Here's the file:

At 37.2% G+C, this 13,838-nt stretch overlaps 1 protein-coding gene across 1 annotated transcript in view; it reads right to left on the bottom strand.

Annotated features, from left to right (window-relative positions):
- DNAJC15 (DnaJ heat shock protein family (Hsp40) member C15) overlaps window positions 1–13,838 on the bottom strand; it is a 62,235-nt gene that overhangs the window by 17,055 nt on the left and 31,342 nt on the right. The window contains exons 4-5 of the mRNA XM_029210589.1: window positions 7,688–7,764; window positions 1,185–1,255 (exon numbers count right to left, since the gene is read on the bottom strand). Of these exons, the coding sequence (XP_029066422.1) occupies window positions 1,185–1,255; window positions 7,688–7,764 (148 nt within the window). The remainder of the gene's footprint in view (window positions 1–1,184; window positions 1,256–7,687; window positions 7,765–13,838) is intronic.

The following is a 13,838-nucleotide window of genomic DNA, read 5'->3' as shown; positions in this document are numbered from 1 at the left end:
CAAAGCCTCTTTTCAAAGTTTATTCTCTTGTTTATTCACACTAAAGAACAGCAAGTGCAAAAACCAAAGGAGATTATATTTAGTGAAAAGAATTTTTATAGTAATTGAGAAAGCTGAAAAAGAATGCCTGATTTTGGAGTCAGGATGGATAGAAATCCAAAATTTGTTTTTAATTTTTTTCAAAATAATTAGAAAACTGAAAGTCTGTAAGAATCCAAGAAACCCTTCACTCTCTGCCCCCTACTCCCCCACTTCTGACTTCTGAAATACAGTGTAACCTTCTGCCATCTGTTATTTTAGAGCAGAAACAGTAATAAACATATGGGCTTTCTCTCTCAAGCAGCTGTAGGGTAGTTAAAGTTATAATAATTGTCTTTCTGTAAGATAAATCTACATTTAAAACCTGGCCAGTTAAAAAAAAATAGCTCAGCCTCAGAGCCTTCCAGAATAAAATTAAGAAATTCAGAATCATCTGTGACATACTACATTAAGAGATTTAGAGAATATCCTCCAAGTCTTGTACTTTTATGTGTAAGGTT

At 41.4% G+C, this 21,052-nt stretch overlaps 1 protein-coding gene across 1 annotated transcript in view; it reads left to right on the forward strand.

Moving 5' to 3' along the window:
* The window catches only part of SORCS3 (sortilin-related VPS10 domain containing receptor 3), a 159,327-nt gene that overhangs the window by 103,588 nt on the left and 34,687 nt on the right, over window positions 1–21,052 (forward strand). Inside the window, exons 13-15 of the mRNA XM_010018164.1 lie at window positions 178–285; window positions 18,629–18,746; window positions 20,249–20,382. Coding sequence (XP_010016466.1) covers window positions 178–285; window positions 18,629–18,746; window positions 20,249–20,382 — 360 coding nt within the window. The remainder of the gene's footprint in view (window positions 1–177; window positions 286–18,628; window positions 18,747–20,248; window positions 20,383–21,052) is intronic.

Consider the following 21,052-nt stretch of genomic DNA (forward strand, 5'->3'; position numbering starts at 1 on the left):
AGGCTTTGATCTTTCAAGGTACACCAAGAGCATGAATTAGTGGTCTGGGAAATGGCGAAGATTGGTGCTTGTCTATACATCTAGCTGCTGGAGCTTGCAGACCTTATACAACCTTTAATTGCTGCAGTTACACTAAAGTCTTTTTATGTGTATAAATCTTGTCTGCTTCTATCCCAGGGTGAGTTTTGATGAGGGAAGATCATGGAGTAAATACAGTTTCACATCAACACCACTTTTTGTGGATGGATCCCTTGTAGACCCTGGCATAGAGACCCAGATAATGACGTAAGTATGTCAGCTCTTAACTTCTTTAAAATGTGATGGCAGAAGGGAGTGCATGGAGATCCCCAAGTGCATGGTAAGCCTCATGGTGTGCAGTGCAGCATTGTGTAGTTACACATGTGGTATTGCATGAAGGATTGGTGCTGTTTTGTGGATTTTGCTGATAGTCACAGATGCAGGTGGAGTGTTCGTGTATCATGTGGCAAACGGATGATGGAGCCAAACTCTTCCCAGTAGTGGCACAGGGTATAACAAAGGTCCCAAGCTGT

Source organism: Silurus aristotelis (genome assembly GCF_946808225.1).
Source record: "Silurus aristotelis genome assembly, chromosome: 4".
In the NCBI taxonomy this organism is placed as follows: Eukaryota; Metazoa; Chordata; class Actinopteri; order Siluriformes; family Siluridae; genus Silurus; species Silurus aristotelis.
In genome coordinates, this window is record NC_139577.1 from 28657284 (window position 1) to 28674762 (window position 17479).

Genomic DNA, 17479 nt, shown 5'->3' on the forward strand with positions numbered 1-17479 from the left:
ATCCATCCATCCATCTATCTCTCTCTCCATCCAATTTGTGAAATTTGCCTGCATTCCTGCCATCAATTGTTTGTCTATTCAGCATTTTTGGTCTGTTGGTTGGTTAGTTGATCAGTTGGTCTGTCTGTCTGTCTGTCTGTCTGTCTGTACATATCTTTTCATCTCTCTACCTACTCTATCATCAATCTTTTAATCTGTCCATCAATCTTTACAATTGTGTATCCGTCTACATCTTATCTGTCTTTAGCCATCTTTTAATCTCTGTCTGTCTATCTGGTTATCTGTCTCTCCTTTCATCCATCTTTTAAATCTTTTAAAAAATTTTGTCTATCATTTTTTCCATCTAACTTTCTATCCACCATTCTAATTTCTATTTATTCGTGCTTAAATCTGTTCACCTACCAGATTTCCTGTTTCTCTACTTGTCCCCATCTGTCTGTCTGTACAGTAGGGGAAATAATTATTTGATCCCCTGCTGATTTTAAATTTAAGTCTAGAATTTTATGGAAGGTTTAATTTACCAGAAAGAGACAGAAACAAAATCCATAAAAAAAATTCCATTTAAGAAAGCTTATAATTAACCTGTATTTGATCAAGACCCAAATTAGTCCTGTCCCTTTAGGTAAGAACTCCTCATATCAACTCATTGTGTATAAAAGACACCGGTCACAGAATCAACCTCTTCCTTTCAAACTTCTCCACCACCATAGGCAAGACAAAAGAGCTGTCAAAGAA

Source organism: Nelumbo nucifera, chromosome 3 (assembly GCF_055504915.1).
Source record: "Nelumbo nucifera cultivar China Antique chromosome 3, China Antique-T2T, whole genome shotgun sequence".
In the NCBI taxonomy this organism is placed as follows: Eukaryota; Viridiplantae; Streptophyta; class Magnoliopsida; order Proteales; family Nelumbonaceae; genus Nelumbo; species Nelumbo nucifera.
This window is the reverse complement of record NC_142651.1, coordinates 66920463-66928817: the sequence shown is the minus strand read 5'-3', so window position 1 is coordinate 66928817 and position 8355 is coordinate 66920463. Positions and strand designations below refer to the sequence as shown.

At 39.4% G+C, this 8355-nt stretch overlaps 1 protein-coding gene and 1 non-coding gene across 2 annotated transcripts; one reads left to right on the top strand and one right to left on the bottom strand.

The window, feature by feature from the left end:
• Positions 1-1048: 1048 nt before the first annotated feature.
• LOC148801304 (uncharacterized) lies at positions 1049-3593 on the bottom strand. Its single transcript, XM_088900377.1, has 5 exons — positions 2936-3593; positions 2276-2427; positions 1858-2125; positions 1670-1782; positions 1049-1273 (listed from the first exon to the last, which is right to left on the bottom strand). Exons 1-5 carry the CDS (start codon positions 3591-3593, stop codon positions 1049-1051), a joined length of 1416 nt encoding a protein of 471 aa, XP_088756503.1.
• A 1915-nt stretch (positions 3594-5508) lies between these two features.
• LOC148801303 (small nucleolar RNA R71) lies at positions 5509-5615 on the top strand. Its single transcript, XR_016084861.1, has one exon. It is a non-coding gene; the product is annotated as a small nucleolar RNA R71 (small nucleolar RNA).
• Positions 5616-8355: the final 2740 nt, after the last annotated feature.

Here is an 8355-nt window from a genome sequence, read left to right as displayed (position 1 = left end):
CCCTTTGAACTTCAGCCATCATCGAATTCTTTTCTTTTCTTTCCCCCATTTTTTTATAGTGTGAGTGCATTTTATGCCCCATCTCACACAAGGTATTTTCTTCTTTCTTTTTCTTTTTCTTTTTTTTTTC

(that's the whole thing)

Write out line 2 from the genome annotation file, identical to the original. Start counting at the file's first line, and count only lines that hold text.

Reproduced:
Annotated features, from left to right (window-relative positions):